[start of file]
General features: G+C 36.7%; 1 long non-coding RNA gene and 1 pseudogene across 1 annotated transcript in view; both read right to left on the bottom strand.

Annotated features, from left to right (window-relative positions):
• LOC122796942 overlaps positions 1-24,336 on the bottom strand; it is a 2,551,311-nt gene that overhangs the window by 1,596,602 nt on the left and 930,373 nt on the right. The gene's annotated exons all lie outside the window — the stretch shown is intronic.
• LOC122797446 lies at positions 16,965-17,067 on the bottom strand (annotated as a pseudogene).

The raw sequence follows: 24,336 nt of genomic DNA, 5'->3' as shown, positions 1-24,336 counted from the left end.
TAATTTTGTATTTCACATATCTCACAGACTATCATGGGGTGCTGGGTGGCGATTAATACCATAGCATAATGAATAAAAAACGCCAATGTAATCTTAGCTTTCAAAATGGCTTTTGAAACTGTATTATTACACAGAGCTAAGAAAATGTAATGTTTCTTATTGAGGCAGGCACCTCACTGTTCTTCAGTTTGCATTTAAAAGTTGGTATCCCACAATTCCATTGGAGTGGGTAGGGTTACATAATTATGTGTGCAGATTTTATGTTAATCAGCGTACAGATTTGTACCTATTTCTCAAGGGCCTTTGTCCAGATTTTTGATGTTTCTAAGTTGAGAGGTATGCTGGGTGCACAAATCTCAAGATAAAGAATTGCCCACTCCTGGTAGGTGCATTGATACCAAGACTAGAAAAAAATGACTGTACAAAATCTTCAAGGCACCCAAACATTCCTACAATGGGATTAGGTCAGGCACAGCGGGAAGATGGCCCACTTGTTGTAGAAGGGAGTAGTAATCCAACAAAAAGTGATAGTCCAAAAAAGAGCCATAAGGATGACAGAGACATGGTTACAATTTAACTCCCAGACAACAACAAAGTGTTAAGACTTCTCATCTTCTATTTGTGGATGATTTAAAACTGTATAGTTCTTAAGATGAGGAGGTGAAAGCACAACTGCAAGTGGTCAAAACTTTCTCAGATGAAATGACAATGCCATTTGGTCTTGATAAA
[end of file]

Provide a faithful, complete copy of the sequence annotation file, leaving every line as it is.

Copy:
General features: G+C 36.7%; 1 long non-coding RNA gene and 1 pseudogene across 1 annotated transcript in view; both read right to left on the bottom strand.

Annotated features, from left to right (window-relative positions):
• LOC122796942 overlaps positions 1-24,336 on the bottom strand; it is a 2,551,311-nt gene that overhangs the window by 1,596,602 nt on the left and 930,373 nt on the right. The gene's annotated exons all lie outside the window — the stretch shown is intronic.
• LOC122797446 lies at positions 16,965-17,067 on the bottom strand (annotated as a pseudogene).

The raw sequence follows: 24,336 nt of genomic DNA, 5'->3' as shown, positions 1-24,336 counted from the left end.
TAATTTTGTATTTCACATATCTCACAGACTATCATGGGGTGCTGGGTGGCGATTAATACCATAGCATAATGAATAAAAAACGCCAATGTAATCTTAGCTTTCAAAATGGCTTTTGAAACTGTATTATTACACAGAGCTAAGAAAATGTAATGTTTCTTATTGAGGCAGGCACCTCACTGTTCTTCAGTTTGCATTTAAAAGTTGGTATCCCACAATTCCATTGGAGTGGGTAGGGTTACATAATTATGTGTGCAGATTTTATGTTAATCAGCGTACAGATTTGTACCTATTTCTCAAGGGCCTTTGTCCAGATTTTTGATGTTTCTAAGTTGAGAGGTATGCTGGGTGCACAAATCTCAAGATAAAGAATTGCCCACTCCTGGTAGGTGCATTGATACCAAGACTAGAAAAAAATGACTGTACAAAATCTTCAAGGCACCCAAACATTCCTACAATGGGATTAGGTCAGGCACAGCGGGAAGATGGCCCACTTGTTGTAGAAGGGAGTAGTAATCCAACAAAAAGTGATAGTCCAAAAAAGAGCCATAAGGATGACAGAGACATGGTTACAATTTAACTCCCAGACAACAACAAAGTGTTAAGACTTCTCATCTTCTATTTGTGGATGATTTAAAACTGTATAGTTCTTAAGATGAGGAGGTGAAAGCACAACTGCAAGTGGTCAAAACTTTCTCAGATGAAATGACAATGCCATTTGGTCTTGATAAA